Health and Safety Policy
Under the Occupational Health and Safety Act (OHSA), employers are legally required to prepare a written occupational health and safety policy outlining the employer’s commitment to protecting the health and safety of workers. The policy must come from the perspective of the employer and senior management, must be maintained and implemented company-wide, and must be reviewed annually under section 25(2)(j) of the OHSA.
The policy is a way for the employer to not only communicate the significance of health and safety in the workplace but also to ensure workers are aware of the policy and their duties and rights within it. Workplaces with clearly defined health and safety responsibilities benefit from enhanced working relationships between its employers and workers, according to the Ministry of Labour.
In addition to the policy, employers must also implement a program to ensure the policy is being enforced.
What needs to be included in your occupational health and safety policy?
The written policy should include:
- A reference to the employer’s and senior managements’ interest in the health and safety of workers;
- The company’s commitment to making all efforts to ensure and provide all workers with a safe and healthy working environment;
- The employer’s responsibility to protect workers from injury and occupational disease;
- An outline of the responsibilities of everyone the policy applies to (including employers, supervisors, workers and so on);
- The company’s commitment to compliance and legislation; and
- A signature from the president of the company.
The policy should be posted in a visible place accessible to all workers.
Note: Workplaces covered under the OHSA must also have a workplace harassment and violence policy, which we’ve reviewed separately here.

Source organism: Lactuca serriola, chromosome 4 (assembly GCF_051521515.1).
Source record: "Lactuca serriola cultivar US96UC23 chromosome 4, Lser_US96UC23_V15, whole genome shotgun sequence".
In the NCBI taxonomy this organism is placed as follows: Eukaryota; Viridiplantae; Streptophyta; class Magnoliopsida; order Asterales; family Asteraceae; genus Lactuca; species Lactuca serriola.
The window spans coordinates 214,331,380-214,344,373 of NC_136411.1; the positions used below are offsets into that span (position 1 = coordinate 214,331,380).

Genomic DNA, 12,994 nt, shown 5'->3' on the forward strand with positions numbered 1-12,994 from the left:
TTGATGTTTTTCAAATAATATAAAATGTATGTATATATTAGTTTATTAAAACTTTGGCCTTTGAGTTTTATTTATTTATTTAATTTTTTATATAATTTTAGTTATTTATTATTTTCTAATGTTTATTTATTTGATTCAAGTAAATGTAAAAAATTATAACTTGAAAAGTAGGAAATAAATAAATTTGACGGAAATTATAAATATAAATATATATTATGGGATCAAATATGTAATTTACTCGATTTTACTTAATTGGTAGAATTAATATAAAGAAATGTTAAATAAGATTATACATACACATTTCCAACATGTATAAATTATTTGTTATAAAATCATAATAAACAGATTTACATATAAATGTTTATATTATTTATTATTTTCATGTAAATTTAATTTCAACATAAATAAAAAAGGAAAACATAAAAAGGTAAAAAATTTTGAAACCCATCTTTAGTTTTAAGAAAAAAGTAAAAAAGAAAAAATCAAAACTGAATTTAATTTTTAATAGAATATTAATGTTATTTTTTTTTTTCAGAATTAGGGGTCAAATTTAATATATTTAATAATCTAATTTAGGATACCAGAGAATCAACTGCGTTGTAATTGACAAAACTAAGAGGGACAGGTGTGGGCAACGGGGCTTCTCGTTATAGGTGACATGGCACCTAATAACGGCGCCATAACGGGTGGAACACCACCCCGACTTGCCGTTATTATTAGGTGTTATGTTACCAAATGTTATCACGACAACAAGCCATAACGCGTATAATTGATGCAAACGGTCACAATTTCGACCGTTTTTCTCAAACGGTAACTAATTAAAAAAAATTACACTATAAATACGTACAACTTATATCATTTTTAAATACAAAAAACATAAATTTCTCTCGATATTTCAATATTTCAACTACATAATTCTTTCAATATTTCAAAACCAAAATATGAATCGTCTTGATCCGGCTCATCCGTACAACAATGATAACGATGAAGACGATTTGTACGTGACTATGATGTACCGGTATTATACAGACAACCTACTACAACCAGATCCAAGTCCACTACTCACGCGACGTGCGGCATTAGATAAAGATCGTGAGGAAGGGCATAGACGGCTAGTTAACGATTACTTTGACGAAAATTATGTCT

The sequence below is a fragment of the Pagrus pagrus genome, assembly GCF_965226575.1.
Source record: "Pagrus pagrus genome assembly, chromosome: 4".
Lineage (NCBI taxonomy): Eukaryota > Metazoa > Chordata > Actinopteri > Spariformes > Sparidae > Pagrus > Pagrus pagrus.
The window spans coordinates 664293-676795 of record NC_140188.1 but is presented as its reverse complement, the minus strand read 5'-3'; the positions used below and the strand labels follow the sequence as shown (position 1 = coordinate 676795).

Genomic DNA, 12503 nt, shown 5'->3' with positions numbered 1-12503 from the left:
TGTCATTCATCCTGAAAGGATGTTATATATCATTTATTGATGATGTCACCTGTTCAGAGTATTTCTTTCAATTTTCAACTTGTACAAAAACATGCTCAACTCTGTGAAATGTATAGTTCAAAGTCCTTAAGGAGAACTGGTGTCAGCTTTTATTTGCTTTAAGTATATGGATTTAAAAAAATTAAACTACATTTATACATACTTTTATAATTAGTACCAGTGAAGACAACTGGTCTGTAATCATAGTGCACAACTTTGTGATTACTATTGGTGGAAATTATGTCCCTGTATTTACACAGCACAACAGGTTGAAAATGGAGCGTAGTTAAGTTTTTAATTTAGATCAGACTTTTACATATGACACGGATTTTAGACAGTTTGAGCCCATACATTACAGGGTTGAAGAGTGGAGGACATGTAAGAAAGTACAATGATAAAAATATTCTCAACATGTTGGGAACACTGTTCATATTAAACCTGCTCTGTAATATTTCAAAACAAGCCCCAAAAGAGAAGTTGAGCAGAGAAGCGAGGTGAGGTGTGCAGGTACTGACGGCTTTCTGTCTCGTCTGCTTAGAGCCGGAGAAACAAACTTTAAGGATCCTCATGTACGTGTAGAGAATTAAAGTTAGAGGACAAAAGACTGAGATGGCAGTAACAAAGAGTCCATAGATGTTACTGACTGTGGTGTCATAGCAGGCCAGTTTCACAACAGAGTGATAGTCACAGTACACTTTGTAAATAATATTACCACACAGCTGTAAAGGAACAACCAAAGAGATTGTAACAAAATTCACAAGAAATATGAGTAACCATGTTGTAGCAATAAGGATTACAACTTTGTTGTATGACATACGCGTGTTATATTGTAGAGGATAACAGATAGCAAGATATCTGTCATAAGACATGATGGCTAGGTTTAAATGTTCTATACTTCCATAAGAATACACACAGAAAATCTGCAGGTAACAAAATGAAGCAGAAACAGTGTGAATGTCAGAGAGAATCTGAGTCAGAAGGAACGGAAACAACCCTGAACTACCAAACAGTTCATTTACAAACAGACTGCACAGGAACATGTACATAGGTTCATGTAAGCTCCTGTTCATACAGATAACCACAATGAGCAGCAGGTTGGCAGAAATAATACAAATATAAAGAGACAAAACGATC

Implementing the Occupational Health and Safety Policy
Employers are also responsible for instigating a program that ensures the health and safety policy is being implemented.
Occupational health and safety policies may include numerous components depending on the extent of the hazards applicable to the workplace. This may include:
- Internal responsibility systems
- Health and safety representatives and/or joint committees
- Workplace inspections
- Worker training such as WHMIS, health and safety training, internal procedures and so on
- Health and safety budget information
- Machine guarding and material handling
- Protective equipment
- Emergency procedures, instructions and contacts
- First aid
- Communication process for expressing workplace health and safety concerns
- Fire prevention measures
This list names some examples that may or may not be included in an occupational health and safety program, but it should not be seen as comprehensive.
Need help developing or reviewing your occupational health and safety policy? We can help.
At Peninsula, we’re committed to the health and safety of Ontario’s workplaces. Our experts work with employers and organizations to develop and implement health and safety policies and programs. We want to ensure employers are meeting all their requirements under the Occupational Health and Safety Act (OHSA). For questions and concerns about occupational health and safety at your workplace, give us a call at 1-888-216-2550.